The current prison policy enables trans-identifying males, including sex offenders, to be placed in women’s prisons. These offenders include those with and without GRCs. Transgender offenders are first sent to a prison that matches their legally recognised gender and any request to move to another prison is subject to a "robust risk assessment."

Dr. Kate Coleman, who runs the organisation Keep Prisons Single Sex, which was set up in 2020 to campaign for the right of female prisons to single-sex provision, was quoted in the report.

"I think as soon as the general public became aware of what has been going on, I think the pushback is evitable. People have a common-sense fact-based understanding of sex. You don't need to be a scientist, philosopher, or biologist, you don't need to be a lawyer. You know what the common sense approach is, and you know what reality is," Coleman told The Epoch Times reflecting on the report.

"The individuals and the organisations that have been keen to get transgender ideology embedded throughout our legal framework and legislation at a very deep institutional level, they've been doing this for decades and the common sense pushback in and of itself isn't going to change that. It's going to be a long process to undo this for hospitals for data collection, for prisons, etc.," she said.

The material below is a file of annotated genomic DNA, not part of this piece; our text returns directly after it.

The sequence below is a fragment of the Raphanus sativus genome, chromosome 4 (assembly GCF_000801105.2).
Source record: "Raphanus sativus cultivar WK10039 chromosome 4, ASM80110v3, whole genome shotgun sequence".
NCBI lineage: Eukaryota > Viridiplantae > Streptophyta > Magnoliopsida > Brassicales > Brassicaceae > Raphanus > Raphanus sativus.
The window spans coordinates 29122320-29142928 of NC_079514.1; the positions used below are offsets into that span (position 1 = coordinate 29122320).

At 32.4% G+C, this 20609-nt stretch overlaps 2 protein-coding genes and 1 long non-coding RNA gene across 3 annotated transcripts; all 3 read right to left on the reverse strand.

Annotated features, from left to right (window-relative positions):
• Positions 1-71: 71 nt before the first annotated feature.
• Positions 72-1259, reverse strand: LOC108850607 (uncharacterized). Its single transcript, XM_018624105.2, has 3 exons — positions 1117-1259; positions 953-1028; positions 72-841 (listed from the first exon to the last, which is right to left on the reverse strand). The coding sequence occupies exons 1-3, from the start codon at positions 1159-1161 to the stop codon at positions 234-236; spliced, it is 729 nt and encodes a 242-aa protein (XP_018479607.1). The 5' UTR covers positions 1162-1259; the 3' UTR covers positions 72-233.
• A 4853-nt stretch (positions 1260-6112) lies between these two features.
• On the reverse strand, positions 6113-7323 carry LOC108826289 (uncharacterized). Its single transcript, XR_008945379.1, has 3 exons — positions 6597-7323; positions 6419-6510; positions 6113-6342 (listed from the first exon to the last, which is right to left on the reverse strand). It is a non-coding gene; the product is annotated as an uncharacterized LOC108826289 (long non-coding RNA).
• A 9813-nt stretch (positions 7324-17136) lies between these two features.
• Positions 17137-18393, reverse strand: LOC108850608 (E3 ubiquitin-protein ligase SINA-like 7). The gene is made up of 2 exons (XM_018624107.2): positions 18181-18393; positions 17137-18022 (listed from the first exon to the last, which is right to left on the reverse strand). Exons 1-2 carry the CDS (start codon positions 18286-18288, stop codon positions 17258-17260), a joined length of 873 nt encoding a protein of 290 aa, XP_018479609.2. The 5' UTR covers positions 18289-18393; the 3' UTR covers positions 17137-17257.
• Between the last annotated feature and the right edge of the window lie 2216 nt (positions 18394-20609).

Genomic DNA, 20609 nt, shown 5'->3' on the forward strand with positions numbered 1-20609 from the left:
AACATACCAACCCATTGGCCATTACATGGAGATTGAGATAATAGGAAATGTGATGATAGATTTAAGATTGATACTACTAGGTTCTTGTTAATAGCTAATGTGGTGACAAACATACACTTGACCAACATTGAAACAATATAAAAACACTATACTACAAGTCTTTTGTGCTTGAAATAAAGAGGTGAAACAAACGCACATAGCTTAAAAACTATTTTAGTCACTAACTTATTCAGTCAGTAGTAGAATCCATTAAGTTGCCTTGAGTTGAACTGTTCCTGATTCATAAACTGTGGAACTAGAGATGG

Coleman said that the women she talks to in jails are vulnerable and often have been the victims of sustained violence at the hands of men, including sexual violence. She said when they are confronted by men who identify as women in prison, they have to use pronouns "she/her" and their female names or they get punished.

"I just find horrifying the level of lying, manipulation, and gaslighting of this group of women who, for very good reasons, have a very visceral recognition of what a man is and what male violence is, but they are not allowed to name it as such," she said.

A Prison Service spokesperson told The Epoch Times in a statement that: "Transgender prisoners make up just 0.2 percent of the prison population and 94 percent of transgender women in prison are managed in the men’s estate.

“There have not been any sexual assaults by transgender women in the women’s estate since we strengthened safeguards in 2019,” she added.

The Yogyakarta Principles

The report wrote that in 2016 the “House of Commons Women and Equalities Committee’s Report on Transgender Equality” (pdf) raised the possibility that the UK government should adopt the overarching principles of the Yogyakarta Principles.

The document, which has no status in law, was written by lawyers, human rights experts, and trans rights activists.

"In other words, the ultimate aim of the Yogyakarta Principles is the complete elimination of all sex and gender markers from the law," wrote O’Hara.

Last year, the publication The Critic reported that Yogyakarta Principles were “credited with influencing national governments such as Argentina, Ireland, Denmark, and Malta, and some Canadian provinces, to introduce 'gender identity' recognition on the basis of self-identification."

The report said that any of the problems identified "could be significantly ameliorated by ending the de facto self-declaration of ‘gender identity’ within the criminal justice system."

Owen Evans is a UK-based journalist covering a wide range of national stories, with a particular interest in civil liberties and free speech.